Please Select One Answer
Ethnicity (or race):
Today I am white.
425˚F and professional smoothing serum
is all it takes to get straight, neat hair.
I wear a matching blouse and sweater set from TJ Maxx
and dress it up with $10 pearls from
Burlington Coat factory.
The store clerk greets me
with a warm smile at checkout and a
friendly lady in the parking lot invites me to church.
The preacher talks about loving your neighbor.
Some older woman in the pew behind me scoffs,
“I can’t fathom where all this fuss about racism is coming from –
I don’t see color.”
I don’t either. I’m the only
Ethnic person here.
▫ Black/African American
Today I am black.
It’s been a hot summer, so
I have my hair braided to keep it neat.
I go to the store and get arrested for shoplifting.
I guess I think I’m Robin Hood when
I stash a pack of diapers underneath the cart
for my single mom friend and
try to walk out with it.
I had done it once before, but maybe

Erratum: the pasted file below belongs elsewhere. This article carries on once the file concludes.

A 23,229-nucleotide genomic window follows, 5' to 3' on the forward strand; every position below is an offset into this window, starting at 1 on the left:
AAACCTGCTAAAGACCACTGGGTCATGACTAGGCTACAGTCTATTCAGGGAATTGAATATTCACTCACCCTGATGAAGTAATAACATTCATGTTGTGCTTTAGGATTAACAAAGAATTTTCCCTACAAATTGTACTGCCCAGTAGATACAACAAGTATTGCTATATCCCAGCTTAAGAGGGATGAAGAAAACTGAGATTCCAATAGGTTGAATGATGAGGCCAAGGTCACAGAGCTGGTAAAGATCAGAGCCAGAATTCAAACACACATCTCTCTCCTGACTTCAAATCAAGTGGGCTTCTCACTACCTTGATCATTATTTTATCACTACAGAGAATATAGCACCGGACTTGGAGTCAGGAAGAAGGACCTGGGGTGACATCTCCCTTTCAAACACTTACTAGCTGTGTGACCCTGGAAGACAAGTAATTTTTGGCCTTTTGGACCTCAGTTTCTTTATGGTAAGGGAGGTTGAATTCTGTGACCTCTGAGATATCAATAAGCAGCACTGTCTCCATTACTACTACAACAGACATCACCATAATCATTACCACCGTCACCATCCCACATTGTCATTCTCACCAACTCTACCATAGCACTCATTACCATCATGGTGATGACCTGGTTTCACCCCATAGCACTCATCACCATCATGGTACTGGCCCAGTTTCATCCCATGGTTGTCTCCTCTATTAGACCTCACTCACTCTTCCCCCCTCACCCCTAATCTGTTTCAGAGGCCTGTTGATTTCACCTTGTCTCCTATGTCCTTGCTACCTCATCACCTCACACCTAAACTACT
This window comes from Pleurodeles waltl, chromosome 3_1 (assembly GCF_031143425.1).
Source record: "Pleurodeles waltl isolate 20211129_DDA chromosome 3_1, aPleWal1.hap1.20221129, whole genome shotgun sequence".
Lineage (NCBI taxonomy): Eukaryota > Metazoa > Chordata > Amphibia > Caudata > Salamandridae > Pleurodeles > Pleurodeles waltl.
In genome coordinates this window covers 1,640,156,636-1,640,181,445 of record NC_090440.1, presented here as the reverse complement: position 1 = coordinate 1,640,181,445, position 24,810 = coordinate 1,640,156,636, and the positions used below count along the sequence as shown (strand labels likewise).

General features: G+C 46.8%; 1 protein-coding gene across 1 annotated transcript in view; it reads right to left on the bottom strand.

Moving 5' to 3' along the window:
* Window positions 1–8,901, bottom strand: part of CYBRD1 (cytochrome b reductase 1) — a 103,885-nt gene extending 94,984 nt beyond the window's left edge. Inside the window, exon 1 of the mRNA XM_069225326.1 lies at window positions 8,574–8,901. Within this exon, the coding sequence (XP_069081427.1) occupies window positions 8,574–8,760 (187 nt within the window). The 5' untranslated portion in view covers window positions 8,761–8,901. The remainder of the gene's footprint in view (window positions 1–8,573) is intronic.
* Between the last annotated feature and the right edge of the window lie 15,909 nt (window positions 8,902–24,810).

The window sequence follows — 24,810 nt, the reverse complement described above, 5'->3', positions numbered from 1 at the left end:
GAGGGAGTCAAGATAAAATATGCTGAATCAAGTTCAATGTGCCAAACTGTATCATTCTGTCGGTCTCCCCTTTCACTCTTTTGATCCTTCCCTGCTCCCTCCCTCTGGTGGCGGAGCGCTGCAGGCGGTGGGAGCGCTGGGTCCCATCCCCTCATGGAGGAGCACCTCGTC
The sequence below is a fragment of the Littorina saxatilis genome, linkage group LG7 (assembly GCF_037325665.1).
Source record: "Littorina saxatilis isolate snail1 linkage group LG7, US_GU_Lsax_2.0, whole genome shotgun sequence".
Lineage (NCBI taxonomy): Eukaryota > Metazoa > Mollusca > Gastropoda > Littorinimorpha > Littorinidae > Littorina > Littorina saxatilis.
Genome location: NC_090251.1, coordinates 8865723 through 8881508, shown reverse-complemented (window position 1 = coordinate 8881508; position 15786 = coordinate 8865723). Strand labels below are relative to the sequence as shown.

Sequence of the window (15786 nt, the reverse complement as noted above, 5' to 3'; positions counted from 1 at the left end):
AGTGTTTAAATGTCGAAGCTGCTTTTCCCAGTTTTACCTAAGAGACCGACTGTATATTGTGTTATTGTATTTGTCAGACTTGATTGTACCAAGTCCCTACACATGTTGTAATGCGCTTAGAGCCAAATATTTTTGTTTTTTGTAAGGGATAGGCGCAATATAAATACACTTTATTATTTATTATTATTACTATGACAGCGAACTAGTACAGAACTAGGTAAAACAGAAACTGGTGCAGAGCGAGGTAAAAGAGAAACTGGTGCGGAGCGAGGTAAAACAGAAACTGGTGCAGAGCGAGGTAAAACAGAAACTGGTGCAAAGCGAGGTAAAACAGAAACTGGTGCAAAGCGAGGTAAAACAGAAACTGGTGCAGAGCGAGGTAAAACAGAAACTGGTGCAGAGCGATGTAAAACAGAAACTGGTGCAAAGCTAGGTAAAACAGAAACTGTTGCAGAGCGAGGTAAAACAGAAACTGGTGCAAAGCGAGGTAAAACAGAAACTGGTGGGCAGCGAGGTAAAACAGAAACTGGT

they are watching the cameras closer this day.
During the booking process, the official
records me as African American.
Who needs a spray tan when crime colors you
How to Get an A+ in Dissociation 101
Drag your feet through the motions of day.
Slide beneath the foreign bodies of strangers.
Return to your assigned room.
Melt into the sheet of rock posed as a dormitory bed.
Diminish cognizance with white horse pills from a clear orange bottle.
Stay stationary while the silence spins.
Let nothingness buzz in your inner ear: the bark of a non-existent dog,
the squeals from absent children playing.
Become an embodied void:
Hungry, but not for food
dry without thirst.
Your chest does not rise,
though you still breathe.
Your windows have no curtains,
yet no light enters the room–
only frigid air,
snaking its way to your fingers and toes.
Valerie Frost is a Garden State native. She lives and works in Central Kentucky with her twin three-year-olds. Her poems have appeared in the Eastern Iowa Review, Thimble Lit Mag, and Anti-Heroin Chic, and she has forthcoming pieces elsewhere.